Text blindness: Why it’s worthwhile to have your translation edited
We all know that little funny reading experiment, where our brain automatically makes sense of the most scrambled words. We can read and understand a text effortlessly, even if some words have spelling mistakes or mixed-up letters. Therefore, you can probably easily read the following sentence:
“It is easy to raed wrods even wehn hte lettres are in the worng ordre.”
This is due to the fact that we do not read single letters but the word as a whole.
And that is also a reason why we often do not see our own typos. Our brain focuses on the message, not the individual words. In addition, as we mostly have read the text more than once in order to polish it as good as we can, it already „knows“ what we want to say and, thus, automatically corrects mistakes and becomes somewhat „blind“ to them.
However, you can be sure that the first thing your readers will notice are typos or other errors ;-).
So how do you catch your own typos and errors effectively?
You’ve probably heard of the following tips:
– read your text in another font, font size or color
– read your text backwards, from the last word to the first
– read your text aloud.
– print it out.
All these methods work quite effectively. And we use them in translation as well, but we don’t stop there.
Why it’s worthwhile to have a translation edited
We go beyond tricks like these when completing translations, for a good reason. We want to ensure highest translation quality, therefore we have to consider some more points.
When translating, we produce a “new” text and like the original, this text should be edited, too.
As I writer, you wouldn’t want to release a text without editing. I’m sure you are already very familiar with the phenomenon of “text blindness” from writing. One is so deeply immersed in the text so that errors, logical gaps and other things are easily missed. Besides, we all have our favorite words, phrases, whims and quirks, which might repeat themselves once too often.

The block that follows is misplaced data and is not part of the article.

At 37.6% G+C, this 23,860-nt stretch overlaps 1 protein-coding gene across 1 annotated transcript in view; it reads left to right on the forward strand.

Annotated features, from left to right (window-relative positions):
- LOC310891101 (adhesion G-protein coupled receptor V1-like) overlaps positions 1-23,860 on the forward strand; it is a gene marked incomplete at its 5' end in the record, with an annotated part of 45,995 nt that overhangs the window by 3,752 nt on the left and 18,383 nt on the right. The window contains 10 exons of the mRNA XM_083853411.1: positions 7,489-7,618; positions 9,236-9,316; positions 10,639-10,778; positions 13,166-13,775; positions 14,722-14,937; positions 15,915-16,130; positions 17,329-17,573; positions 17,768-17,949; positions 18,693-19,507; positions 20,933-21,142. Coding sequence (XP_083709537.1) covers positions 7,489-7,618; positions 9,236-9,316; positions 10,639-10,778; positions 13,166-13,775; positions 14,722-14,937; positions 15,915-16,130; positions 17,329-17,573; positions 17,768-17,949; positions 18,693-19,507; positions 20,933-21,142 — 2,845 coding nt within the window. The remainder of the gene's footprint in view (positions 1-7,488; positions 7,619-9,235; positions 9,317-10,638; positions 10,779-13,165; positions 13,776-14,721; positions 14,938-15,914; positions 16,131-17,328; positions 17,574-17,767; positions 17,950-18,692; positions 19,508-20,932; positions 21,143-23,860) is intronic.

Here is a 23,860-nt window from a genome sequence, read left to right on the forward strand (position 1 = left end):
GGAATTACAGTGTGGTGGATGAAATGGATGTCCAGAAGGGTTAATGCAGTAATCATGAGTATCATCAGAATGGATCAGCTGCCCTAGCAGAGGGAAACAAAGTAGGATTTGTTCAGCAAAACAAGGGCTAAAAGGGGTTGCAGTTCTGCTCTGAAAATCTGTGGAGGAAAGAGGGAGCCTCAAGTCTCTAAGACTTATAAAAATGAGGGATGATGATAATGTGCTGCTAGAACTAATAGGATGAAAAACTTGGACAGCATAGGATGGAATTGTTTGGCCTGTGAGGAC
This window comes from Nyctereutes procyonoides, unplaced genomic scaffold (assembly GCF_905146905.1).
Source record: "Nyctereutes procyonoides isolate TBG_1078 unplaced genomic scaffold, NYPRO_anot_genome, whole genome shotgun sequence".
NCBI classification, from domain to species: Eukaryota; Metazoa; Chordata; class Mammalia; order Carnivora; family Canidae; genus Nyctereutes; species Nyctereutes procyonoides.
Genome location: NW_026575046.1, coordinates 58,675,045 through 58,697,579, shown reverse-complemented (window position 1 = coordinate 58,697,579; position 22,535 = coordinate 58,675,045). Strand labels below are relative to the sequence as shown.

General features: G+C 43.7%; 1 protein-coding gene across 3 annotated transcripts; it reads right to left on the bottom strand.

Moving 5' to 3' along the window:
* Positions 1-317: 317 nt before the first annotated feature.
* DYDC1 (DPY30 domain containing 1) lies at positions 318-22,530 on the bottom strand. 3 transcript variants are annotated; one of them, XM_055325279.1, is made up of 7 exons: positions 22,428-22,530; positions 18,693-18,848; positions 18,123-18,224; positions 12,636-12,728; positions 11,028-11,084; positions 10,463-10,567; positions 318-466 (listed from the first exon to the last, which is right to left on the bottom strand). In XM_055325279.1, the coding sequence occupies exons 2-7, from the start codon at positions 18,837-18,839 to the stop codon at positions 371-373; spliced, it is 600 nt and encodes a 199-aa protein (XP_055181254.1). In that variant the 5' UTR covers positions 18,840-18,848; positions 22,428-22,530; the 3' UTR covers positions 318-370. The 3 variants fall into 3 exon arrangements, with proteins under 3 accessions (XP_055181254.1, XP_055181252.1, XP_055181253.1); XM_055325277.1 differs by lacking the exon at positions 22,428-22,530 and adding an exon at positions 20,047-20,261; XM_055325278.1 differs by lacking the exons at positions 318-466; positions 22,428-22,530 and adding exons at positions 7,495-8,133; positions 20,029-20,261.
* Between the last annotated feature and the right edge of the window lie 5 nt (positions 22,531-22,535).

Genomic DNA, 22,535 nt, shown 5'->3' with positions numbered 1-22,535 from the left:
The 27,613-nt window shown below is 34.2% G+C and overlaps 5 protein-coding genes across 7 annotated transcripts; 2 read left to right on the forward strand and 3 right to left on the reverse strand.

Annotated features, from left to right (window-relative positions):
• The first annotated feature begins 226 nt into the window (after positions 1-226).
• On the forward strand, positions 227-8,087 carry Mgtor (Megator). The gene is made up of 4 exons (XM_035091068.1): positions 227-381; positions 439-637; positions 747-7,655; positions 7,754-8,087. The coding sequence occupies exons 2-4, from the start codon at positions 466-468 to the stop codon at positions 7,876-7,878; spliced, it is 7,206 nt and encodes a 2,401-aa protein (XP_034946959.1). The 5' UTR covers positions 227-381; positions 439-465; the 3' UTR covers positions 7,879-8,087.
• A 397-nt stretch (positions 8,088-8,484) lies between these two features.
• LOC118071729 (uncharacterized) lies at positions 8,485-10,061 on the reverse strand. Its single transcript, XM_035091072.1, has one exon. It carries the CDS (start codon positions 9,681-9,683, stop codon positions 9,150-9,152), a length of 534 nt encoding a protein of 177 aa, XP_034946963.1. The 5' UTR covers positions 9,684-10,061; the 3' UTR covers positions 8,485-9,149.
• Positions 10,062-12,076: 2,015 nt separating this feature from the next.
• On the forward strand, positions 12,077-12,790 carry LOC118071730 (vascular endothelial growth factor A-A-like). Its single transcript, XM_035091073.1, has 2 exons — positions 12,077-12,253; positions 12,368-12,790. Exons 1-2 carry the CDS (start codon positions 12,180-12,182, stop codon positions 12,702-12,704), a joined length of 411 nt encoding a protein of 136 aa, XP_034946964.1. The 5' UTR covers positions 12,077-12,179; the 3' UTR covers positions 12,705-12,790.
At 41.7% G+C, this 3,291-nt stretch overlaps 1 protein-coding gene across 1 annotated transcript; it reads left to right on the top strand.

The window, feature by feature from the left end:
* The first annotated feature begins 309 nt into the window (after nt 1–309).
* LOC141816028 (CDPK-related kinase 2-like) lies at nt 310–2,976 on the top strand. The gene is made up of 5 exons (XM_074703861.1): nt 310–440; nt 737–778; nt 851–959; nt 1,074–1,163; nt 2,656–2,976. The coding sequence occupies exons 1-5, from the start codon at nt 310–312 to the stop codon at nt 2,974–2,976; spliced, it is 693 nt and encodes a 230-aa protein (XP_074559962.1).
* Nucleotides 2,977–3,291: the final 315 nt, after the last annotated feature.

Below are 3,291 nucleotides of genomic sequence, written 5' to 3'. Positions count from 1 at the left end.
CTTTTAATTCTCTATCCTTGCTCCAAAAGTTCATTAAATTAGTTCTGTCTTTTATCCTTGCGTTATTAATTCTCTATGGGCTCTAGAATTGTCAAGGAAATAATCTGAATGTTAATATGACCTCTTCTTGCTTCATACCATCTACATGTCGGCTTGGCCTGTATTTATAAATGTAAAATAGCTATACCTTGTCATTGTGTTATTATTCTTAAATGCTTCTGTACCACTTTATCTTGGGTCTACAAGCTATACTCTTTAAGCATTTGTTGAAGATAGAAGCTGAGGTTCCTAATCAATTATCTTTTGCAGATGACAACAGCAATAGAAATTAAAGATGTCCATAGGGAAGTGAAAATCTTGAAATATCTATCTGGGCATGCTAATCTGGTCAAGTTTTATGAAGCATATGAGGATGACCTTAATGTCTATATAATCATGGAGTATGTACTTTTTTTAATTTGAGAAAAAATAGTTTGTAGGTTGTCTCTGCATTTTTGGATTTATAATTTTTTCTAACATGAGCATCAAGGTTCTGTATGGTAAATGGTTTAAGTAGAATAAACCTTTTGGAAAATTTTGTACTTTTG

The same holds true for translation. As translators, we might not need to look for logical gaps, however we need to make sure that no sentence and no meaning the author wants to convey is missing in the translated version. However, since during the translation process we are as deeply immersed in the text as the author, we face similar problems like writers.
That’s why we, like writers and publishing houses, rely on the 4-eyes-principle, because others with a “fresh mind” are more likely to notice errors. They read the text for the first time so their brain automatically pays more attention to all these details. It’s an established method to ensure highest translation quality. In addition, we discuss translation problems like puns, word plays or cultural differences with each other to find the best possible solution.
For these reasons each of our translations is edited and then again proofread by a different person before we’ll send it to you – so that the translation of your book will make the same impression on your German readers and will provide them with the same enjoyable reading experience as the original.
So, if you have your books translated into other languages, we only can recommend that you have them not only translated but edited by another translator or editor, too .